We analyzed a total of 38 VDR SNPs in relation to risk of melanoma using conventional methods for case-control studies. The “variant” allele was defined to be the less frequently occurring allele. For each SNP, logistic regression was used to calculate adjusted odds ratios (OR) with 95% confidence intervals (95% CI). Heterozygous and homozygous carriers of the variant allele were separately compared to homozygous carriers of the most prevalent or “reference” allele within the same SNP-specific logistic regression model. An ordinal variable for the three possible genotypes was also created to evaluate linear trend. A multiplicative age–sex interaction term was included in all models to control for the fact that the age incidence curves for melanoma differ for men and women. In addition to age, sex and age–sex interaction, study center was included as a covariate in the multivariate analysis to account for potential differences among populations. Analyses further adjusting for known melanoma risk factors, such as mole count, hair and eye color, and other “phenotypic” characteristics, were also conducted, but the results are not materially different and are not presented. Hardy-Weinberg equilibrium (HWE) tests were performed to identify possible gross systematic genotyping problems; as our control group consists of melanoma cases, absence of HWE could be expected in SNPs that confer risk. We evaluated the issue of multiple comparisons using techniques described by Abramovich and Benjamini.37 We also employed quantile–quantile (Q–Q) plots38 for comparing the distribution of p values obtained in the logistic regression against those expected if the data occurred randomly and not specifically due to associations between SNPs and melanoma risk. All analyses were performed using SAS statistical software version 9.2 (SAS Institute, Cary, NC).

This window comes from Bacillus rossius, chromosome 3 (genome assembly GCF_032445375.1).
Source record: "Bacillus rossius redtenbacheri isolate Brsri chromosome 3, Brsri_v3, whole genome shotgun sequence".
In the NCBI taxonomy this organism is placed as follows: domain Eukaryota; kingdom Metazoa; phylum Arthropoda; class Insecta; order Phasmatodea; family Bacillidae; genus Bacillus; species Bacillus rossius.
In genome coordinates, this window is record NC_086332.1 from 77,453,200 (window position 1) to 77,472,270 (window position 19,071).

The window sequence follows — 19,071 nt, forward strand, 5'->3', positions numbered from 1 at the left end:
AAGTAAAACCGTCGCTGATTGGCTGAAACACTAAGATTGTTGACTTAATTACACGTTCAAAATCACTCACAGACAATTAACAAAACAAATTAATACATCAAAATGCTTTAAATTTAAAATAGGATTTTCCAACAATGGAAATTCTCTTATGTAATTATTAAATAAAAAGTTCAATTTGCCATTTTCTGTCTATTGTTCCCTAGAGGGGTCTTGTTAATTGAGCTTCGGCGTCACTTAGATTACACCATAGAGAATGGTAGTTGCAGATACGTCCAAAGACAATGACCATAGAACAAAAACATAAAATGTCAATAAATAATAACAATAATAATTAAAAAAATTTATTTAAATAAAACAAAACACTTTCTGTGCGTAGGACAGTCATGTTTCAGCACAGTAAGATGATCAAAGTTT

We conducted a comprehensive, systematic search of the medical literature to identify relevant studies on cutaneous melanoma in which genotyping results were available for each of the SNPs identified as statistically significant in our study. The literature search was limited to studies in humans, included all years up to November 2010, and was performed using the following databases: PubMed, ISI Web of Science, ISI Web of Knowledge, Cochrane and Embase. Search terms included Vitamin D Receptor and separately, VDR, in combination with melanoma, allele, gene, polymorphism and risk. We searched for publications with frequencies or estimates of relative risk for cutaneous melanoma with 95% CI. Review articles were considered as sources of additional relevant citations. We extracted information on the characteristics of the study population, study design, year of publication and source of controls (Supporting Information Table S2). The homozygous occurrence of the most common allele for each polymorphism was considered the reference for our analyses. HWE tests were performed among controls. For one study in which genotype frequencies were not reported,20 we contacted the authors to obtain this information. Among the articles retrieved, two articles17, 21 presented overlapping data on rs731236, and we therefore included results of the report with the largest number of subjects.21 The variation across different studies attributable to heterogeneity rather than chance was assessed using the I2 measure.39 We considered that heterogeneity was present when the overall I2p value was <0.05. Calculation of summary OR, 95% CIs and study heterogeneity p values for meta-analysis was done in STATA (version 11.0; STATA Corp, College Station, TX) using the metan function. Publication bias was evaluated using the adjusted rank correlation test within the metabias function of STATA.40